nt_jerkface Member since:
2009-08-26

It's the latest trend in hacking.

Take a fully functioning computer and hack it down to a browser.

Hacking more functionality out of devices is so 1998.

I'm going to break my iphone later so I can ban myself from using local apps.

Reply Score: 9

RE: It's called kiosking
by FunkyELF on Tue 1st Dec 2009 16:44 UTC in reply to "It's called kiosking"
FunkyELF Member since:
2006-07-26

I'm going to break my iphone later so I can ban myself from using local apps.


That sounds like a great idea... boot bare bones, just enough to make phone calls. I bet it would boot in 2 seconds.
Then later on, when you need to, you can initiate booting the rest of the OS and access local applications.

Why should you have to wait 15 seconds to boot your phone to make a phone call?

Why should you wait more than 3 seconds to use the internet on your netbook?

Reply Score: 2

RE[2]: It's called kiosking
by WereCatf on Tue 1st Dec 2009 16:48 UTC in reply to "RE: It's called kiosking"
WereCatf Member since:
2006-02-15

Why should you have to wait 15 seconds to boot your phone to make a phone call?

Why should you need to turn your phone on and off so often that such a thing is a hassle? Most phones last for 3-5 days without a single recharge, and you can just recharge them without turning them off, too.

Reply Score: 2

This is one of the reasons...
by Moochman on Mon 30th Nov 2009 19:06 UTC
Moochman
Member since:
2005-07-06

ChromeOS will fail. Once people realize that they can have the benefits of ChromeOS *and* have Windows, a lot of the attractiveness of ChromeOS goes away.

Yes, ChromeOS "doesn't need updates" and is "more secure", but these features aren't that visible to the average user. The one selling point that was visible, boot time, has now been blown out of the water, and the implementation is actually better than any of the Linux-based quick-boot BIOS schemes out there right now, since it uses Windows and guarantees compatibility with any and all plug-ins.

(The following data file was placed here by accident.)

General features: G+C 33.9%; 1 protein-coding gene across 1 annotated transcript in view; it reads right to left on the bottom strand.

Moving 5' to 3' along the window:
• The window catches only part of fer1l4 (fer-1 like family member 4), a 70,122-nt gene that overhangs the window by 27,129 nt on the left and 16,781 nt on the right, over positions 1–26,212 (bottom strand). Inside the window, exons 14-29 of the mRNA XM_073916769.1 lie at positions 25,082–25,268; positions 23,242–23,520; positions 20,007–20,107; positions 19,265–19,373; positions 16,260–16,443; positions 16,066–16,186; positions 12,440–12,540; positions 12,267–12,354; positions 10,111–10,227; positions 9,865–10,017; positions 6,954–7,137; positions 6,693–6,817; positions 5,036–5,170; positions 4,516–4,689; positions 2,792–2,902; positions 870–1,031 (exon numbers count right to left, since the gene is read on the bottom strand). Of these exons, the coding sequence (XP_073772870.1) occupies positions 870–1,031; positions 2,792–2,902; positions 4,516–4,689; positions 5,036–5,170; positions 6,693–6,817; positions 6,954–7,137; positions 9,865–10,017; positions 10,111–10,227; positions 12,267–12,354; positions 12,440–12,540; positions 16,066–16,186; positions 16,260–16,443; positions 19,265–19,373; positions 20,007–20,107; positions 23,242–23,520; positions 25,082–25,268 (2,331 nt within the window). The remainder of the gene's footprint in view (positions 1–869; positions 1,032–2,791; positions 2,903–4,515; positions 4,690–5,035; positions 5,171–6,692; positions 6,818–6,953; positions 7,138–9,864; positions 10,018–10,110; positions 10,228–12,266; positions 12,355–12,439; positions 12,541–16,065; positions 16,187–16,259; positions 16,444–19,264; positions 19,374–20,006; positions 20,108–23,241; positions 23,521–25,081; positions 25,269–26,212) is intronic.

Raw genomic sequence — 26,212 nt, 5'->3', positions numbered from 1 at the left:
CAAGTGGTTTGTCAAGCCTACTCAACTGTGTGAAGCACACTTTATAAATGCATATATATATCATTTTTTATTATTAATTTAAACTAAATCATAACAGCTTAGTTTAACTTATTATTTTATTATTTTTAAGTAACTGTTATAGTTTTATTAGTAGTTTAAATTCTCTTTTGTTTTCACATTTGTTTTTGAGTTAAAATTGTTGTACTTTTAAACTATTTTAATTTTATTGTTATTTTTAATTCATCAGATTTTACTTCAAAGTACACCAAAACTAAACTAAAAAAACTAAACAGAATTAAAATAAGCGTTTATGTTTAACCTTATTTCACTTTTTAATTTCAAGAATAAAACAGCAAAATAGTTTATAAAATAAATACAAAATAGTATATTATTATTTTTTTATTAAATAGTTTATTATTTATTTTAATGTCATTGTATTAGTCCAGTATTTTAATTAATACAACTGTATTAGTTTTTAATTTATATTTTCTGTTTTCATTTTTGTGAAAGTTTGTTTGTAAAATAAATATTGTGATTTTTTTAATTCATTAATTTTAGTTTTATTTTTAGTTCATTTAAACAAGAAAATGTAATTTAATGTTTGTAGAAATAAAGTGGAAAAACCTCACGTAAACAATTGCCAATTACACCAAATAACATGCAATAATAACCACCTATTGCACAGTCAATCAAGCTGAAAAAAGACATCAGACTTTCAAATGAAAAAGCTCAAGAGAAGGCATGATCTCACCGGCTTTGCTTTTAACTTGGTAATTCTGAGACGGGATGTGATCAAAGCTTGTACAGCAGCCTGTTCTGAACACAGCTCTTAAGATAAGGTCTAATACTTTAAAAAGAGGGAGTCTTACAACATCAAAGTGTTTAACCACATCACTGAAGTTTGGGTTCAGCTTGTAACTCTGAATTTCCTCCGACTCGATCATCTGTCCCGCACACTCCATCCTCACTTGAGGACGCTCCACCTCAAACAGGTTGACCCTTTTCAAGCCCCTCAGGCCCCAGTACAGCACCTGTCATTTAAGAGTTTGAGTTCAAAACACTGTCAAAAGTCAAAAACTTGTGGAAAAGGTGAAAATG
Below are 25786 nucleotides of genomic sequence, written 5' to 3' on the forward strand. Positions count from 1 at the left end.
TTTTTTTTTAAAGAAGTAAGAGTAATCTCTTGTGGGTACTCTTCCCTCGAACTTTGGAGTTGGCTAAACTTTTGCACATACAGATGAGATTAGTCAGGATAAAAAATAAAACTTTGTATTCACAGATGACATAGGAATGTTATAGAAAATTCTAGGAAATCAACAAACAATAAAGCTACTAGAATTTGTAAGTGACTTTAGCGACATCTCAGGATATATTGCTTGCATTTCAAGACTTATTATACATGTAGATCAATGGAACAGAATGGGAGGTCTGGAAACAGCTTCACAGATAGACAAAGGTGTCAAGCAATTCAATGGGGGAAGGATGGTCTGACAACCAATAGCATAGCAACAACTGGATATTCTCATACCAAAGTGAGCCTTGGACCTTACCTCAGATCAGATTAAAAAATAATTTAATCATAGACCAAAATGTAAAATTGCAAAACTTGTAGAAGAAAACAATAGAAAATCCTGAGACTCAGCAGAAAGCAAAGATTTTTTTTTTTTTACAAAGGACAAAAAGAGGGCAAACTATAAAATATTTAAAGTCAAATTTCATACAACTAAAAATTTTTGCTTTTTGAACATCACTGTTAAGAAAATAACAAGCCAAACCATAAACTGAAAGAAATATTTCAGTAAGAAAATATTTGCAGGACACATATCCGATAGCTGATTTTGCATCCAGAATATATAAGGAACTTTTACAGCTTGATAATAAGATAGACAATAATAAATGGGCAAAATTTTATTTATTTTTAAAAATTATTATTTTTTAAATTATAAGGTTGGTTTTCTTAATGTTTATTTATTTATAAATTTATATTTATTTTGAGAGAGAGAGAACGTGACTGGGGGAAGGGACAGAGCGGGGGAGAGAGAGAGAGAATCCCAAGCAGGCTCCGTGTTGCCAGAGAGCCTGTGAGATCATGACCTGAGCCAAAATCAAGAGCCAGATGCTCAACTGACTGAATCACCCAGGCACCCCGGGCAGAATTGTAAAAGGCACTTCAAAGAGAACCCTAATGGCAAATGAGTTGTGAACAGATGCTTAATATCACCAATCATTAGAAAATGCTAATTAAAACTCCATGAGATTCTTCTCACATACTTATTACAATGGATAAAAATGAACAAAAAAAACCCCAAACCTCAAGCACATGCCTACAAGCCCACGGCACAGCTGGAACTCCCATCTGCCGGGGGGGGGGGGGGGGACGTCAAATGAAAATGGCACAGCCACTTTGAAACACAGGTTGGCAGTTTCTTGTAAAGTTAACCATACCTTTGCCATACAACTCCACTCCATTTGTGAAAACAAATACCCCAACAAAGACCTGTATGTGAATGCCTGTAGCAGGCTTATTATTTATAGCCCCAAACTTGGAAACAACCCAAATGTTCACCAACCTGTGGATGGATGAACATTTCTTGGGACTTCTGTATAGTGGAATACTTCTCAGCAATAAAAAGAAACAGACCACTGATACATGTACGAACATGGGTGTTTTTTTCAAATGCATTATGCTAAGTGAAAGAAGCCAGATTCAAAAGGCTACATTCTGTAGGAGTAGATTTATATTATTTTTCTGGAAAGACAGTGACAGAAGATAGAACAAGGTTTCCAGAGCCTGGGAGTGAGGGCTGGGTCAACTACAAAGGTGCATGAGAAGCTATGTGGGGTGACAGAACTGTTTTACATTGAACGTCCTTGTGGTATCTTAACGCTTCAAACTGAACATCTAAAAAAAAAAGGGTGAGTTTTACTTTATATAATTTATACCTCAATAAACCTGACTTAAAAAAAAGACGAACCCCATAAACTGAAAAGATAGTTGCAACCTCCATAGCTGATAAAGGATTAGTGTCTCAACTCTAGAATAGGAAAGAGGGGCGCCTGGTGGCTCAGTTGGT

The only way ChromeOS can make a showing is if the hardware is just unbelievably cheap--like, on the verge of free. Even then, though, the poor hardware will mean unappealingly sluggish web apps and Flash, which will limit the uptake, at least in relatively well-off societies where people can afford to spend a little more to get a full-blown netbook.

On a separate note, I'd be quite interested to see something like ChromeShell implemented for other browsers, too.

Reply Score: 1

RE: This is one of the reasons...
by sorpigal on Tue 1st Dec 2009 13:28 UTC in reply to "This is one of the reasons..."
sorpigal Member since:
2005-11-02

I thought the *point* of ChromeOS was that it gives you a web browser and internet access, portably, without the hassle of managing an OS, or the expense of buying a full laptop.